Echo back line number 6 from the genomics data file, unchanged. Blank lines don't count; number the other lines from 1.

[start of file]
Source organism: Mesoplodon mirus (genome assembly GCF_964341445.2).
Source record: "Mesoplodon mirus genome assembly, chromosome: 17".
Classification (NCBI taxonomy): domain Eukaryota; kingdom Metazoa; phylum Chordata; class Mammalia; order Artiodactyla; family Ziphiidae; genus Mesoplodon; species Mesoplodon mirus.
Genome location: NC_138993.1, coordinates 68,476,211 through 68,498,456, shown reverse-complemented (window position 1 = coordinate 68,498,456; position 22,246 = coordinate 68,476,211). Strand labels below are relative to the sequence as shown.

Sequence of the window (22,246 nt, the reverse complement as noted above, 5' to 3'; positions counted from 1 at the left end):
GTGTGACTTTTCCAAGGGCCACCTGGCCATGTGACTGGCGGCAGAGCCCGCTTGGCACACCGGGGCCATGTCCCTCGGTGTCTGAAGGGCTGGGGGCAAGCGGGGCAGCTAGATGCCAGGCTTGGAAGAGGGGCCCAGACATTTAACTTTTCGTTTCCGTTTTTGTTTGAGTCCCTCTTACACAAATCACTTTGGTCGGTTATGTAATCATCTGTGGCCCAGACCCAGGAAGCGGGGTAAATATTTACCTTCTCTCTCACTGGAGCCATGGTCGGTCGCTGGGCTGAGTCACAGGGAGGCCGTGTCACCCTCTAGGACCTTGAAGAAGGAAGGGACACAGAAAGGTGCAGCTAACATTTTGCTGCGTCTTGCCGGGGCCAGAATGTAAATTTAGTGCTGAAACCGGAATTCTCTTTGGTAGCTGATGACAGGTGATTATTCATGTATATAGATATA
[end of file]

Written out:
GTGTGACTTTTCCAAGGGCCACCTGGCCATGTGACTGGCGGCAGAGCCCGCTTGGCACACCGGGGCCATGTCCCTCGGTGTCTGAAGGGCTGGGGGCAAGCGGGGCAGCTAGATGCCAGGCTTGGAAGAGGGGCCCAGACATTTAACTTTTCGTTTCCGTTTTTGTTTGAGTCCCTCTTACACAAATCACTTTGGTCGGTTATGTAATCATCTGTGGCCCAGACCCAGGAAGCGGGGTAAATATTTACCTTCTCTCTCACTGGAGCCATGGTCGGTCGCTGGGCTGAGTCACAGGGAGGCCGTGTCACCCTCTAGGACCTTGAAGAAGGAAGGGACACAGAAAGGTGCAGCTAACATTTTGCTGCGTCTTGCCGGGGCCAGAATGTAAATTTAGTGCTGAAACCGGAATTCTCTTTGGTAGCTGATGACAGGTGATTATTCATGTATATAGATATA